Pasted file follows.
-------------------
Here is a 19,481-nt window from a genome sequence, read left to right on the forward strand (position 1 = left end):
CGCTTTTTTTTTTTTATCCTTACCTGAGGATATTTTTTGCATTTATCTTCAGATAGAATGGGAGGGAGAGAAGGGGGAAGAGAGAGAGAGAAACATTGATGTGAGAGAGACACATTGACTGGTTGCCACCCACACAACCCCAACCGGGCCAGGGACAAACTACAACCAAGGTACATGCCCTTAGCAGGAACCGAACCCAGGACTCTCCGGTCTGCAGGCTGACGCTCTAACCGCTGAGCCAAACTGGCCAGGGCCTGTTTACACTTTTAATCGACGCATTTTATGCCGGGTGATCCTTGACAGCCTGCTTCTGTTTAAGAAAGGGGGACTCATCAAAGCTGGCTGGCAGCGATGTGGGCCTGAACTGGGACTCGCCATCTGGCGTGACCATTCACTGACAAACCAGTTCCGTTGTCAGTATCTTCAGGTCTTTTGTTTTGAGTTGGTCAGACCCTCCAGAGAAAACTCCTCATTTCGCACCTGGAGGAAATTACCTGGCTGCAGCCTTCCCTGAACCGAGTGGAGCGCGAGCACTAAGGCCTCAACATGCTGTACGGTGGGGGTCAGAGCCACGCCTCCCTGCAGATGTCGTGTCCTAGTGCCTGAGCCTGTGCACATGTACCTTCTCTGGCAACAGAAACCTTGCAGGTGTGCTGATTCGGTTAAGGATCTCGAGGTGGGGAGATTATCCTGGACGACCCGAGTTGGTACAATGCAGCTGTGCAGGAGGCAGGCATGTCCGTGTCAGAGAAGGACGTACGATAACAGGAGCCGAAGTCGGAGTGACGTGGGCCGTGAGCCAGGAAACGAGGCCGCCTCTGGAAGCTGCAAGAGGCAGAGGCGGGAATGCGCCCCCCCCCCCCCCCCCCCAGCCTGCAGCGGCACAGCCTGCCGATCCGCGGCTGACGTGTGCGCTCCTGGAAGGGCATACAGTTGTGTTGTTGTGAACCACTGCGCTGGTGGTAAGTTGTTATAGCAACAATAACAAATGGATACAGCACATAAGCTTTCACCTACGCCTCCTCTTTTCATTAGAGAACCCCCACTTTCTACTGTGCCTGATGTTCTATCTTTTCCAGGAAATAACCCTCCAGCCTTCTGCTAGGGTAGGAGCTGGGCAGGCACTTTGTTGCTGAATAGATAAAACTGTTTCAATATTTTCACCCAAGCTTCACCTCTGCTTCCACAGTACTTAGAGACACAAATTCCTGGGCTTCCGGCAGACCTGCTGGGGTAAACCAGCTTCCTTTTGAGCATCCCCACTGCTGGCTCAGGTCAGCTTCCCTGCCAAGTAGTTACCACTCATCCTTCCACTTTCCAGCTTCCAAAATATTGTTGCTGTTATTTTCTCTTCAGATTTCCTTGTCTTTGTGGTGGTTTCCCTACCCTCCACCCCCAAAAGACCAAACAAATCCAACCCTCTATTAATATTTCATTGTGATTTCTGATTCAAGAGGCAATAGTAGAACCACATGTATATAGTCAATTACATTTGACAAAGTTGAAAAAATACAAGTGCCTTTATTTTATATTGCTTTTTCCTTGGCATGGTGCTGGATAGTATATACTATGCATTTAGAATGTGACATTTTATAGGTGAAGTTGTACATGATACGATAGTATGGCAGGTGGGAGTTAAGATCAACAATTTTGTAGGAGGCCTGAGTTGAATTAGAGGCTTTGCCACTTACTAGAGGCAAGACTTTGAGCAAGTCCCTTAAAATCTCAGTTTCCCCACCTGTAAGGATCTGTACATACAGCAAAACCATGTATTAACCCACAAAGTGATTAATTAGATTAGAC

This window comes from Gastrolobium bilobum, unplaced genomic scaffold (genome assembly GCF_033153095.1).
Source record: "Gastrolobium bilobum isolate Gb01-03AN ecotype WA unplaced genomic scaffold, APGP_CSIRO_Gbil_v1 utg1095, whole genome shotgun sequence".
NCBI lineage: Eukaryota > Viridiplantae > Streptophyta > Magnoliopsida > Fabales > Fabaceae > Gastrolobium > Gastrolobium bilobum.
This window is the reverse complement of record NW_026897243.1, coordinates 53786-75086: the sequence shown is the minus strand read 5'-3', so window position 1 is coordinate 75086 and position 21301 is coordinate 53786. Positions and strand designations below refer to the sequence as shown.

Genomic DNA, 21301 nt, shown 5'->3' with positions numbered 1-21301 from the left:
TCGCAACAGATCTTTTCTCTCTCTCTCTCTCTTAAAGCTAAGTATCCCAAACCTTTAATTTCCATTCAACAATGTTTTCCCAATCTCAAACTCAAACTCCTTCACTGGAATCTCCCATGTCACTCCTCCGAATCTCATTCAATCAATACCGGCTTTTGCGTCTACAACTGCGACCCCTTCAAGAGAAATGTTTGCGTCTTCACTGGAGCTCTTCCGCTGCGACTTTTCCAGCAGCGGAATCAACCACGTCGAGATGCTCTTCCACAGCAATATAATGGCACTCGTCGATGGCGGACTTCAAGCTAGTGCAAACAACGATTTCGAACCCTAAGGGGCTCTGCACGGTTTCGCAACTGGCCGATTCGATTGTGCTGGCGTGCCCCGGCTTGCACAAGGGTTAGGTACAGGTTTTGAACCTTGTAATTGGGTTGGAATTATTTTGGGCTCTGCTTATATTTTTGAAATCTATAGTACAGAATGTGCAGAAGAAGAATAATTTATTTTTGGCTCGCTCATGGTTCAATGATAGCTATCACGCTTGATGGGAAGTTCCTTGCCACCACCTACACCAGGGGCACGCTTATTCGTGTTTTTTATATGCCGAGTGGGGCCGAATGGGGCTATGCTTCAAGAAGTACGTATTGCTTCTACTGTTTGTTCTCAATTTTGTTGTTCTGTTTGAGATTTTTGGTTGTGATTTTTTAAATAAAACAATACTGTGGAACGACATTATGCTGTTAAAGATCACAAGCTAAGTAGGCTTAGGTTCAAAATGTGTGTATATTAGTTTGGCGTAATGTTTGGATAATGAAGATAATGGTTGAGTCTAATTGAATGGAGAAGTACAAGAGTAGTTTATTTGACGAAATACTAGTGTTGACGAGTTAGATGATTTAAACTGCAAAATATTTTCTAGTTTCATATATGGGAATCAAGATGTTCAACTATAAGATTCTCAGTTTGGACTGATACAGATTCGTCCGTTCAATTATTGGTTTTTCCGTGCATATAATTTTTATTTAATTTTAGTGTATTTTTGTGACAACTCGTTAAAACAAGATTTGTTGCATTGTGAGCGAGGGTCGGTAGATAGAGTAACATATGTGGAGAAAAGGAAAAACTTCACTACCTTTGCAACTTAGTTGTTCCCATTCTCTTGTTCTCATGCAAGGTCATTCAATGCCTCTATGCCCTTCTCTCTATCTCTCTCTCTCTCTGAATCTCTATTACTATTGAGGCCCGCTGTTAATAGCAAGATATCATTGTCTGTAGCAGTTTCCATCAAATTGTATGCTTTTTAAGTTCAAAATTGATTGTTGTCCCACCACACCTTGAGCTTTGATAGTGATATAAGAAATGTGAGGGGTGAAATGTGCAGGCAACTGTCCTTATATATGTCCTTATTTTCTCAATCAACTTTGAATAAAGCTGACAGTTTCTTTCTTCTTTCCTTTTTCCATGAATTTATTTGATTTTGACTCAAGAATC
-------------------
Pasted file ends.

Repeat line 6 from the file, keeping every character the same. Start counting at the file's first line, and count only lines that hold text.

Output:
This window is the reverse complement of record NW_026897243.1, coordinates 53786-75086: the sequence shown is the minus strand read 5'-3', so window position 1 is coordinate 75086 and position 21301 is coordinate 53786. Positions and strand designations below refer to the sequence as shown.